Wednesday, March 8, 2006
Presumption Against Publication of C.A. Opinions Could Be Dropped
By a MetNews Staff Writer
A California Supreme Court advisory committee is soliciting comments on its proposal that the presumption against publication of Court of Appeal opinions be dropped and that all opinions of the intermediate appellate court be published if they meet any of the enumerated criteria.
The proposed rule change would also apply to opinions of Superior Court appellate divisions.
This would reinstate the approach that was followed prior to changes in California Rules of Court rule 976 which went into effect Jan. 1, 1972.
The Supreme Court Advisory Committee on Publication of Court of Appeal Opinions, chaired by California Supreme Court Justice Kathryn Werdegar, circulated proposed changes to Rule 976 in October and, after receiving comments, is distributing a revamped version. The major change is to provide that “[a]n opinion of a Court of Appeal or a superior court appellate division should be certified for publication in the Official Reports if the opinion” meets any of the requisites for publication.
The present rule says that “[n]o opinion of a Court of Appeal or a superior court appellate division may be certified for publication in the Official Reports unless” any of the enumerated criteria exists.
Prior to 1964, all opinions of the courts of appeal were published. Rule 987 went into effect on Jan. 1 of that year to curb the increasing volume of published decisions.
The rule provided that “[a]n opinion of a Court of Appeal or of an appellate department of a superior court shall be published in the Official Reports if it” meets one of the standards. It set forth that “every opinion of a Court of Appeal shall be deemed to meet the standard for publication” unless the majority of the court made a determination to the contrary.
The presumption against publication was adopted by the Supreme Court in 1971 on recommendation of an advisory committee chaired by one of its members, Raymond Sullivan (since deceased).
A report of the committee said:
“The committee believes that there should be no presumption that a Court of Appeal opinion requires publication. The fact that three out of every four Court of Appeal opinions are now unpublished, even though the present rule requires affirmative court action to prevent publication, would indicate that the presumption should be that an opinion does not require publication.”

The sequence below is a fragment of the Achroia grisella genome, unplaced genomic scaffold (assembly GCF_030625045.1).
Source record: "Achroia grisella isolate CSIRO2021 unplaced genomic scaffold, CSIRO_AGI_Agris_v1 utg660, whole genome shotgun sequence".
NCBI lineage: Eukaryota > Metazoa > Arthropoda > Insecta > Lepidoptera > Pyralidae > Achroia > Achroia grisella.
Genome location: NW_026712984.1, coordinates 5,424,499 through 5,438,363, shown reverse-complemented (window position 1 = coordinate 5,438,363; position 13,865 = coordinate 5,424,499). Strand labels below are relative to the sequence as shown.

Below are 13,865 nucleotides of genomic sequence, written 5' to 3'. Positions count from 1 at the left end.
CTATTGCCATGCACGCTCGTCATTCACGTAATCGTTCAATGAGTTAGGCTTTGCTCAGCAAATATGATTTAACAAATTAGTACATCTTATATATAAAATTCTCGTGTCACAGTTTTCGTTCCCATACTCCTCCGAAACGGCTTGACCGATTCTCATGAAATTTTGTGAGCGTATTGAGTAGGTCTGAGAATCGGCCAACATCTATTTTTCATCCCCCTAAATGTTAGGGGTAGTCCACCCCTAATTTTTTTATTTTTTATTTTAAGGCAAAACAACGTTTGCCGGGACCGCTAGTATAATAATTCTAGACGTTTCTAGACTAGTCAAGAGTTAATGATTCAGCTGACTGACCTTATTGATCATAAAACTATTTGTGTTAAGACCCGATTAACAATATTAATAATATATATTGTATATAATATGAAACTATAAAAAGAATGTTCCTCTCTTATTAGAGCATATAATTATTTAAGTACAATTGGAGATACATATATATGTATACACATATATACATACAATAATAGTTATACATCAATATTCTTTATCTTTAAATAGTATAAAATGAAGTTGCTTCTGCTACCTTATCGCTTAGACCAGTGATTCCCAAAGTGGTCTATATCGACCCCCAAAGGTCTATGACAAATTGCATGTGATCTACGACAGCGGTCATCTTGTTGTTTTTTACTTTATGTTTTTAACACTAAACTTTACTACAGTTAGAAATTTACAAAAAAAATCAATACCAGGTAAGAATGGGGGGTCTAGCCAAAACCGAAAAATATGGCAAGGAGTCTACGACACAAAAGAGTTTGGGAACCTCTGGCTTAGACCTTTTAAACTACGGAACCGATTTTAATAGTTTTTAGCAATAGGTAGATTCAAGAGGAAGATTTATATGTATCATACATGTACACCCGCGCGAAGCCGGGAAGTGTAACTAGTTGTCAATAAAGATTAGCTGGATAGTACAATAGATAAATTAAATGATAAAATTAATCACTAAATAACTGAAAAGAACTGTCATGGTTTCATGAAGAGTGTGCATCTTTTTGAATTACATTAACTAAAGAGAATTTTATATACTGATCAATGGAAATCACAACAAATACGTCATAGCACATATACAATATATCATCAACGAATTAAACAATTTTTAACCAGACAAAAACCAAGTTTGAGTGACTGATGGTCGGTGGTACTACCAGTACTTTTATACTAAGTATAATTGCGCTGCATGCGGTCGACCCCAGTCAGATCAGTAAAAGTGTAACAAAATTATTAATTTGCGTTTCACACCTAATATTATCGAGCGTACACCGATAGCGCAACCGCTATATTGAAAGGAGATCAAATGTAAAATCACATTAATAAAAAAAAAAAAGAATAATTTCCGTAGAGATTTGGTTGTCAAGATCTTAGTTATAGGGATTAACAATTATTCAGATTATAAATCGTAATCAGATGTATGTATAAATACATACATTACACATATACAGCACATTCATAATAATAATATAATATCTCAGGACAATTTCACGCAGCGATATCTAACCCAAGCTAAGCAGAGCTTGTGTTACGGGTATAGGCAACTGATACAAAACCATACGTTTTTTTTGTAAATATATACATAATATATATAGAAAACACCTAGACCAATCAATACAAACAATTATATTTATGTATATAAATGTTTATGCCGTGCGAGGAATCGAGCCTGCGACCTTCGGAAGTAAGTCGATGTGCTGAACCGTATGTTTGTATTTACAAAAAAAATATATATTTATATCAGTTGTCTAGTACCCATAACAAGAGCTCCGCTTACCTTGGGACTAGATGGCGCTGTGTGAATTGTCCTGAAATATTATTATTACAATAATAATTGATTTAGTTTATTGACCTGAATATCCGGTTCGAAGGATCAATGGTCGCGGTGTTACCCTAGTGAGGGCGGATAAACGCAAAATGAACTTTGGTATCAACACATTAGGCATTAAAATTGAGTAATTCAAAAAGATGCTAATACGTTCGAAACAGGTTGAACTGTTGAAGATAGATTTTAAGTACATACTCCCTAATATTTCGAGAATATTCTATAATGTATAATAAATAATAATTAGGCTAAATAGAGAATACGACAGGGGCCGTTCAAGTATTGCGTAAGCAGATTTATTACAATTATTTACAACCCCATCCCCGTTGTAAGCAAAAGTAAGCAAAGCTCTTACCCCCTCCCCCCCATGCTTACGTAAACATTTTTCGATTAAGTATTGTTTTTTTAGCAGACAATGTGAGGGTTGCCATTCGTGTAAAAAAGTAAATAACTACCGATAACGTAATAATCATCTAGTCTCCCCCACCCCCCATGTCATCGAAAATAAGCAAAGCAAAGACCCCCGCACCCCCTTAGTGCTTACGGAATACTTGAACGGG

The Supreme Court’s rule-making power as to publication of opinions is derived from Art. VI, Sec. 14 of the state Constitution which says that “[t]he Legislature shall provide for the prompt publication of such opinions of the Supreme Court and courts of appeal as the Supreme Court deems appropriate....” Rule 987 requires publication of all opinions of the Supreme Court.
Under the proposal now being circulated for comment, the “standards for certification,” in para. (c) of Rule 987, would be altered as follows:
“No An opinion of a Court of Appeal or a superior court appellate division may should be certified for publication in the Official Reports unless if the opinion:
“(1) establishes a new rule of law,;
“(2) applies an existing rule of law to a set of facts significantly different from those stated in published opinions,;
“(3) or modifies, explains, or criticizes with reasons given, an existing rule of law;
“(4) advances a new interpretation, clarification, criticism, or construction of a provision of a constitution, statute, ordinance, or court rule;
“(25) resolves addresses or creates an apparent conflict in the law;
“(36) involves a legal issue of continuing public interest; or
“(47) makes a significant contribution to legal literature by reviewing either the development of a common law rule or the legislative or judicial history of a provision of a constitution, statute, or other written law.;
“(8) invokes a previously overlooked rule of law, or reaffirms a principle of law not applied in a recently reported decision; or
“(9) is accompanied by a separate opinion concurring or dissenting on a legal issue, and publication of the majority and separate opinions would make a significant contribution to the development of the law.
“Factors such as the workload of the court, or the potential embarrassment of a litigant, lawyer, judge, or other person should not affect the determination of whether to publish an opinion.”
Comments are due April 28. An online form is available at:
The fax number for comments is (415) 865-7664.
The Supreme Court is also seeking comments by mail, addressed to Clifford Alumno at the Administrative Office of the Courts, 455 Golden Gate Ave., San Francisco, CA 94102-3688.
Copyright 2006, Metropolitan News Company